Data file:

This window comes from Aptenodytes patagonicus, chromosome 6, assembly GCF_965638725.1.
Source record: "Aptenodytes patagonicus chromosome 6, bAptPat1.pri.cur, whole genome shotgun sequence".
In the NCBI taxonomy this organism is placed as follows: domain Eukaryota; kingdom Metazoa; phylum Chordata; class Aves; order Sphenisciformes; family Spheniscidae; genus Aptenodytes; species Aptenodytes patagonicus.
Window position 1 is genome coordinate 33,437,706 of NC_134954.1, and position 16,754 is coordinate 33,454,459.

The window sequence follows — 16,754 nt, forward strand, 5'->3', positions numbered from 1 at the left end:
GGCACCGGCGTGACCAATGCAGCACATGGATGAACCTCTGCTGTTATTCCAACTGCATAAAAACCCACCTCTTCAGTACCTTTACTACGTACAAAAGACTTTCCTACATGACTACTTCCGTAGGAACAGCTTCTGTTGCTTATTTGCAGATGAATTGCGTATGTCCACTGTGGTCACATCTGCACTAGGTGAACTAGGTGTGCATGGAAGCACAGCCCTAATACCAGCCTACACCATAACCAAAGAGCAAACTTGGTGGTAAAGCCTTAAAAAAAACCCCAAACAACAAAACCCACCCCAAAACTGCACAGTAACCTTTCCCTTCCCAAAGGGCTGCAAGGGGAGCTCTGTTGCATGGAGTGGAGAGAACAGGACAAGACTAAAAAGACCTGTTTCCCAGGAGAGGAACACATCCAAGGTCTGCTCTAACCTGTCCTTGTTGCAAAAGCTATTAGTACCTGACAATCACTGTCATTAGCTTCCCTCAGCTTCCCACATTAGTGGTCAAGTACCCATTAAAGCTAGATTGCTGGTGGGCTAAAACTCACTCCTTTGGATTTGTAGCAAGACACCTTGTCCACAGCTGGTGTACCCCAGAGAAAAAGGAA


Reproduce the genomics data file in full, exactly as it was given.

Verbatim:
This window comes from Aptenodytes patagonicus, chromosome 6, assembly GCF_965638725.1.
Source record: "Aptenodytes patagonicus chromosome 6, bAptPat1.pri.cur, whole genome shotgun sequence".
In the NCBI taxonomy this organism is placed as follows: domain Eukaryota; kingdom Metazoa; phylum Chordata; class Aves; order Sphenisciformes; family Spheniscidae; genus Aptenodytes; species Aptenodytes patagonicus.
Window position 1 is genome coordinate 33,437,706 of NC_134954.1, and position 16,754 is coordinate 33,454,459.

The window sequence follows — 16,754 nt, forward strand, 5'->3', positions numbered from 1 at the left end:
GGCACCGGCGTGACCAATGCAGCACATGGATGAACCTCTGCTGTTATTCCAACTGCATAAAAACCCACCTCTTCAGTACCTTTACTACGTACAAAAGACTTTCCTACATGACTACTTCCGTAGGAACAGCTTCTGTTGCTTATTTGCAGATGAATTGCGTATGTCCACTGTGGTCACATCTGCACTAGGTGAACTAGGTGTGCATGGAAGCACAGCCCTAATACCAGCCTACACCATAACCAAAGAGCAAACTTGGTGGTAAAGCCTTAAAAAAAACCCCAAACAACAAAACCCACCCCAAAACTGCACAGTAACCTTTCCCTTCCCAAAGGGCTGCAAGGGGAGCTCTGTTGCATGGAGTGGAGAGAACAGGACAAGACTAAAAAGACCTGTTTCCCAGGAGAGGAACACATCCAAGGTCTGCTCTAACCTGTCCTTGTTGCAAAAGCTATTAGTACCTGACAATCACTGTCATTAGCTTCCCTCAGCTTCCCACATTAGTGGTCAAGTACCCATTAAAGCTAGATTGCTGGTGGGCTAAAACTCACTCCTTTGGATTTGTAGCAAGACACCTTGTCCACAGCTGGTGTACCCCAGAGAAAAAGGAA